Equine Health Update EHU Vol 20 Issue 03 - Page 29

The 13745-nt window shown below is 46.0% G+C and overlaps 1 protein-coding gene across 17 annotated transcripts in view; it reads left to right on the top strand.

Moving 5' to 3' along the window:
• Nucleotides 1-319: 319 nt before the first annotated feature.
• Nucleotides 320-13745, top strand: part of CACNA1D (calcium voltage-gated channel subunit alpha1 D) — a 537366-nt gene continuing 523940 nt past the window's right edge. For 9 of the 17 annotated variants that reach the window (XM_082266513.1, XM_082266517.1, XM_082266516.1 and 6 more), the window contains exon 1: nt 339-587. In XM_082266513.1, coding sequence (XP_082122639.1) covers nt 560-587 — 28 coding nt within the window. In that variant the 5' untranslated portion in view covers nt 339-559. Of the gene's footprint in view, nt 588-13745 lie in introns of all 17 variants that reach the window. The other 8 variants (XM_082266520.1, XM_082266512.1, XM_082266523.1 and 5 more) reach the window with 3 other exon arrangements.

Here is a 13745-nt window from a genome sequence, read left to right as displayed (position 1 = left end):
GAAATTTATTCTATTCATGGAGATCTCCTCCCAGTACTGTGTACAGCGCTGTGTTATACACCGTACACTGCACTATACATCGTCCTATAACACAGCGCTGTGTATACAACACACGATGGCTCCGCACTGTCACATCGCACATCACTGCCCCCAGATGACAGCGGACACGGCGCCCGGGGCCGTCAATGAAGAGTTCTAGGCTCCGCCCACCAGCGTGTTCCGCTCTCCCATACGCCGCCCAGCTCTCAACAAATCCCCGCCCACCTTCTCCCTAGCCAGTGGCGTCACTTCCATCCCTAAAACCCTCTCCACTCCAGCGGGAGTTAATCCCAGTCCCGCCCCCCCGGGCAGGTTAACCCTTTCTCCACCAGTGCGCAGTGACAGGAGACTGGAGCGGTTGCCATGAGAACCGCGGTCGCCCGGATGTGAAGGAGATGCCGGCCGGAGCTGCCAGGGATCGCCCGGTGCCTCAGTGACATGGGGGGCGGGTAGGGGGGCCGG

Equine Disease Quarterly | EQUINE seasonal, occurring in the summer and the fall. In sub- tropical regions such as Florida, there is a year-round risk of EEE, with virus transmission peaking in the summer months. Equids and humans are tangential or dead-end hosts of EEE virus and neither plays a role in the natural life-cycle of the virus. Infections in horses, mules, and donkeys are frequently life-threatening; case fatality rates can be as high as 90 percent. West Nile encephalitis (WNE) is also a cause of significant concern to veterinary practitioners and members of the equine industry. Within four years following initial introduction of the causal virus in New York State in 1999, the virus had spread to 48 states and several provinces in Canada. Since 1999, the yearly incidence of WNE cases in equids has ranged from 60 (2000) to 15,257 (2002). The annual average number of cases over the past 10 years was 272. In 2017, 307 equine cases were reported in 39 states. Similar to EEE, transmission of WNE virus is seasonal, occurring in the summer and extending well into the fall. Neither equids nor humans serve as amplifying hosts for WNE virus insofar as viremias are insufficient in magnitude and duration to infect mosquitoes. Unlike EEE, only about 10% of WNE virus-exposed horses will develop clinical infections. Reported case-fatality rates in affected horses can reach 30-40 percent, less than half that encountered in cases of EEE. The American Association of Equine Practitioners (AAEP), in accordance with criteria defined by the American Veterinary Medical Association with respect to “core vaccines”–namely those that protect against diseases that are endemic, of potential public health significance, and represent a risk of causing severe disease—strongly recommends that horses be immunized against EEE and WNE. Available inactivated whole-virus vaccines against EEE (including Western Equine Encephalomyelitis) have been shown to be safe and effective in protecting against this disease. Two inactivated whole-virus vaccines, a live canary pox vector vaccine and an inactivated flavivirus chimera vaccine are available against WNE. All have been confirmed safe and effective in preventing the disease. Despite the AAEP recommendations to horse owners to vaccinate their horses against EEE and WNE, regrettably many fail to do so. The vast majority of equine cases of EEE and WNE either have no history of vaccination against the particular virus or else the vaccination history is incomplete. There is need for an ongoing concerted effort, utilizing all avenues of communication including social media, to alert horse owners of the dangers of these two vector-borne diseases and of the importance of vaccination as an effective means of prevention and averting the losses that continue to occur every year in unprotected horses. CONTACT: Peter J. Timoney, MVB, MS, PhD, FRCVS, ptimoney@ uky.edu, (859) 218-1094, Maxwell H. Gluck Equine Research Center, University of Kentucky, Lexington, KY Rabies in the Horse and Beyond in Kentucky: A Look at the Last 29 Years Rabies virus exposure typically occurs following the bite of an infected animal. Depending on the anatomic site of exposure, an incubation period of variable duration follows as the virus evades the immune response by hiding in the central nervous system. Amplification of the virus occurs in the dorsal root ganglion after which it travels towards the brain via the spinal cord. At this point, clinical signs • Volume 20 Issue 3 | October 2018 • 29